the other hand, the leaders and organizations that are
betting that the APPO will transform itself into a
political movement within the framework of the regime
and that they wanted to deactivate the struggle.
Through maneuvers and pressure, these sectors tried to
curb the militancy of the APPO and direct the struggle
toward the institutional path [of] participating in
the state legislature. The APPO Congress confirmed the
existence of a broad militant vanguard that sustained
the struggle against the PFP (in spite of the fact
that the leadership failed to prepare the resistance
for Sunday, October 27). This vanguard, that set up
the barricades on November 2, now expressed itself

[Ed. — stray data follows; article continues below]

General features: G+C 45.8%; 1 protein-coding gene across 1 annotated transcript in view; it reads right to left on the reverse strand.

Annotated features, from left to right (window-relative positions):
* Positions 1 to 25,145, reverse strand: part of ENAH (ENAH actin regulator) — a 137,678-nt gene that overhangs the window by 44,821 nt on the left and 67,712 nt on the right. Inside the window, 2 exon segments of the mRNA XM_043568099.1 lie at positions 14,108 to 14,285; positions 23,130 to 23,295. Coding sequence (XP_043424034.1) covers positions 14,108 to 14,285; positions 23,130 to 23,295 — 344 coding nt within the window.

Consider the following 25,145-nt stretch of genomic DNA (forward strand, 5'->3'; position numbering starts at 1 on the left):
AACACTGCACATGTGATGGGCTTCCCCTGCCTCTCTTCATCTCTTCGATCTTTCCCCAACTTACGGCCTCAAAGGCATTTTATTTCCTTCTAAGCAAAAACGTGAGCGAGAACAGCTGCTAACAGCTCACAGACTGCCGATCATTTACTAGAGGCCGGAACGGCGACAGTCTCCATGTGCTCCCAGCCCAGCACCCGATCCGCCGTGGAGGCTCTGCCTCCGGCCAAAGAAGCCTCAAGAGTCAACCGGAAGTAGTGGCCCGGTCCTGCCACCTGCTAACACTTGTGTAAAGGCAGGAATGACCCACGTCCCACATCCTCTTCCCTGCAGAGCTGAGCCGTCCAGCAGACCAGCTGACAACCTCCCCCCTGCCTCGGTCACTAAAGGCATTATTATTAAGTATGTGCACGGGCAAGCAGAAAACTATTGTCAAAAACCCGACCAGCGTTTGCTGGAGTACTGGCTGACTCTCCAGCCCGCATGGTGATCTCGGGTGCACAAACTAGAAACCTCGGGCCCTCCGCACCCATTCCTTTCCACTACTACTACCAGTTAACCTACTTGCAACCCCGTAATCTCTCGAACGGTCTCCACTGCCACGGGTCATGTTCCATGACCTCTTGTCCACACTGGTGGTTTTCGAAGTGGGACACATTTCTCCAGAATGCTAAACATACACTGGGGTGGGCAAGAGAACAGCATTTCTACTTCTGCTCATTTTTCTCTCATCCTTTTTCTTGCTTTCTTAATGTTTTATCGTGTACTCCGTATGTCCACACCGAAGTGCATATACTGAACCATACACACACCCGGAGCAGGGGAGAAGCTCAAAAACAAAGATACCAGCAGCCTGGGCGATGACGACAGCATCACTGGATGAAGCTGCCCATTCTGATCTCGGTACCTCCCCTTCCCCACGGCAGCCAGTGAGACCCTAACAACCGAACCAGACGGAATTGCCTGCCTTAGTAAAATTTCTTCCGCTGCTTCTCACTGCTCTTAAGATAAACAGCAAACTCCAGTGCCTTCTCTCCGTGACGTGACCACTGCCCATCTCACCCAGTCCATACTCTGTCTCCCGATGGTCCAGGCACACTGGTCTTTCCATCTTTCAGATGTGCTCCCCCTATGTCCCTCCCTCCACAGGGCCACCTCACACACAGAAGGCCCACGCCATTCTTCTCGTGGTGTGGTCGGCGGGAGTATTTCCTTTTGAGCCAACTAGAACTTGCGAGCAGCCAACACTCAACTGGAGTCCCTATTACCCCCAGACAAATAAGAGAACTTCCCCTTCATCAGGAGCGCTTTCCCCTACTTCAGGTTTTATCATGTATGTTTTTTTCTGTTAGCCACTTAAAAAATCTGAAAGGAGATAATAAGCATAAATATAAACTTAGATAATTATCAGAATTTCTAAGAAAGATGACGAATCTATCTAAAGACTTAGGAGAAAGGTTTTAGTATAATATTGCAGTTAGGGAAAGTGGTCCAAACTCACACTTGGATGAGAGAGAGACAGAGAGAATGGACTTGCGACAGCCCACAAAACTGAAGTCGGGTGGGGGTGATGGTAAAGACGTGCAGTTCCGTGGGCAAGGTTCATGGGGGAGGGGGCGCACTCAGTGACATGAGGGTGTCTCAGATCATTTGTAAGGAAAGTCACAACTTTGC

politically by arguing against the proposals to give
up the struggle. We are talking about a sector that
expresses a new subjectivity that is beginning to
arise in Mexico, with radicalized methods, but also
setting up superior forms of organization and
mechanisms of self-defense.

What were the central discussions and proposals?

Although the conciliatory sectors allowed the
discontent of the rank and file with the “cooling off”
policies to be expressed during the first two days,
when the proposals that would guide the action of the
APPO were to be presented, the leadership tried to
approve as the first resolution, that people would
begin returning to work in Oaxaca as had been
happening, but in a formal manner, by proposing “that
the federal government negotiate with the APPO so that
it could return power to the state government and in
exchange for that, a place in the state legislature
would be given to the APPO.” When the podium read out